“No one who does not possess a certain minimum of general intelligence can be considered a responsible being; and under this head come imbecile persons, and, to a certain extent, young children. Further, the person whose intellect is eclipsed for a time—such eclipse being not attributable to himself—can not be made accountable for anything. He can say, and say truly, ‘I was not myself’; for he means by his self an intelligent will.” (1927: 6-7)


Bradley observes that there are matters which are not properly dealt with by vulgar beliefs (1927: 7-8).

A plain man, he says, could not tell us how much awareness is required in order for an act to be mine.

A plain man could also not tell us what an act is.


What is an act?

Although he thinks that a plain man could not say what an act is, Bradley does try to explain the plain man’s understanding of what an act is on behalf of such a man. His interpretation can be captured as two propositions (1927: 7-8)

An act involves the mind changing the outer world by means of the body so that the outer world now has features which were previously only within the mind, that is to say, only conceived of;

the carrying out of an act is also a change in the self in that it is now a permanent feature of the self that it has performed this act.


What is the Free Will doctrine?

Bradley uses the term ‘Free Will’ to refer to a doctrine that asserts the existence of the self and that the self has a will, but whose chief claim is negative – it is about what is not the case rather than what is the case:

“In this bearing, Free-will means Non-determinism. The will is not determined to act by anything else; and, further, it is not determined to act by anything at all.” (1927: 11)


Incompatibilities between the Free Will doctrine and vulgar beliefs

The Free Will doctrine entails that a person’s actions cannot be predicted beforehand.

The plain man, says Bradley, would disagree.


They believe that those who know them can predict what they would do in various circumstances (1927: 13).

Expressions like, ‘You should have known that I would never have done that,’ are common.

People are pleased when a friend anticipated their actions beforehand.

And an ordinary decent man believes that it can be predicted beforehand that he will not commit the foulest crimes.


Advocates of the Free Will doctrine say that if actions can be predicted beforehand, there is no responsibility, and that the plain man agrees (1927: 14).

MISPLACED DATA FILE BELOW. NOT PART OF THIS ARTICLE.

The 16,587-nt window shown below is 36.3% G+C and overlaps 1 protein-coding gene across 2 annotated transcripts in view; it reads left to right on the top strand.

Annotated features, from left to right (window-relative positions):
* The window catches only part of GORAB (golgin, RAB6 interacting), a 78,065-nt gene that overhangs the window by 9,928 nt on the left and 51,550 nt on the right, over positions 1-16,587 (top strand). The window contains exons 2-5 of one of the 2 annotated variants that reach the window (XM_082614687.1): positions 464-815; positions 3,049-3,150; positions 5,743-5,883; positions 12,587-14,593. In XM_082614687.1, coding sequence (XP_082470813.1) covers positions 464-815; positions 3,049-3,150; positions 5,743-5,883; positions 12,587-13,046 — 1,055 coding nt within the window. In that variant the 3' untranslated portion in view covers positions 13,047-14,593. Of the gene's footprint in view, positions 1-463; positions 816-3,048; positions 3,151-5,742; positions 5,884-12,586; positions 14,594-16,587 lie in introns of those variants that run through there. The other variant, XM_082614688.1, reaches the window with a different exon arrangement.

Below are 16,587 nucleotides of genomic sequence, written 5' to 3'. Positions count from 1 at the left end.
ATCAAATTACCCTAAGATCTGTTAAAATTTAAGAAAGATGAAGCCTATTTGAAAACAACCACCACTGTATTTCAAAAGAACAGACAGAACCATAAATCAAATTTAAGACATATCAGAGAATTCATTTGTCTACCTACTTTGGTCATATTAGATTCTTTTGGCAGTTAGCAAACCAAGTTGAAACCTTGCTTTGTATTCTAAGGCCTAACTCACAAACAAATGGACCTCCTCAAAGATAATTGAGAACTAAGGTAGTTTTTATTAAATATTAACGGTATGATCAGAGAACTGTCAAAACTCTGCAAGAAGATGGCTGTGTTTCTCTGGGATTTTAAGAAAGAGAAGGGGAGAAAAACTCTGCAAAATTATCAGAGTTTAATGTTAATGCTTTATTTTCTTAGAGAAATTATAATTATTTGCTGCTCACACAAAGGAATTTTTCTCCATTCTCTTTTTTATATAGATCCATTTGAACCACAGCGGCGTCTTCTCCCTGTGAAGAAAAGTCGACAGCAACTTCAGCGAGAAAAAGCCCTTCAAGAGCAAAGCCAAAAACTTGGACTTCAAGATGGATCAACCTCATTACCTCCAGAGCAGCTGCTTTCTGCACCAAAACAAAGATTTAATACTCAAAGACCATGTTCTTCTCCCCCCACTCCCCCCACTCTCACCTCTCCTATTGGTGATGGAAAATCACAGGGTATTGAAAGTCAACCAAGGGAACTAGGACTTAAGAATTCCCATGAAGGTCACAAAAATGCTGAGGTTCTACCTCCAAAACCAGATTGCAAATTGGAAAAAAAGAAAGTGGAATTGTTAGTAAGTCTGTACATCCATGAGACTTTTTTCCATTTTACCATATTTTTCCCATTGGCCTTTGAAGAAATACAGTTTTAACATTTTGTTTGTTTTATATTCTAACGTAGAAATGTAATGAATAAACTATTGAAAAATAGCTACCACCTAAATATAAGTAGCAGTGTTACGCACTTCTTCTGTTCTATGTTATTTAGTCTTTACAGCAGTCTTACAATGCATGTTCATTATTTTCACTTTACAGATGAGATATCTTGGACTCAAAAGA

Bradley gives examples where the plain man disagrees (1927: 15).

He tells us that the possibility of some predictability, apart from being entailed by a plain man’s conception of himself as a person who can be known by acquaintance, is also entailed by his beliefs about what being responsible for an act consists in and the belief that there can be such responsibility:

We saw that his notion of responsibility implied, together with rationality, a capacity for acting rationally; and further that this means to act with some regularity, to act so that your actions can be counted on, and, if counted on, then with more or less certainty predicted.” (1927: 15)


What Bradley says here is not transparently evident from the beliefs about responsibility presented above. He seems to be elaborating on the condition of intelligence for an act being mine. Since an act must be mine, in order for me to be responsible for it, and to be mine it must be done with some degree of intelligence, responsibility implies a capacity for acting rationally. And acting rationally implies acting with regularity, Bradley asserts here. The lack of clarity over the intelligence condition, noted earlier, makes the inferences here difficult to evaluate.


Prediction and vulgar beliefs

The vulgar allow for some prediction based on an acquaintance with a person’s character, but they do not allow for any prediction whatsoever.

Bradley also says that if the other is able to predict what a man will do without first observing the man’s habits and character, the man will feel that the other has some knowledge which he has no right to (1927: 17). But as Bradley interprets the plain man, the problem goes beyond this.


Bradley gives the example of a plain man, “at forty, being shown the calculation, made by another before his birth, of every event in his life, rationally deduced from the elements of his being, from his original natural endowment, and the complication of circumstances which in any way bore on him”. (1927: 15) Bradley refers to this kind of prediction as rational prediction, which is potentially confusing given earlier uses of “rational.” (1927: 18).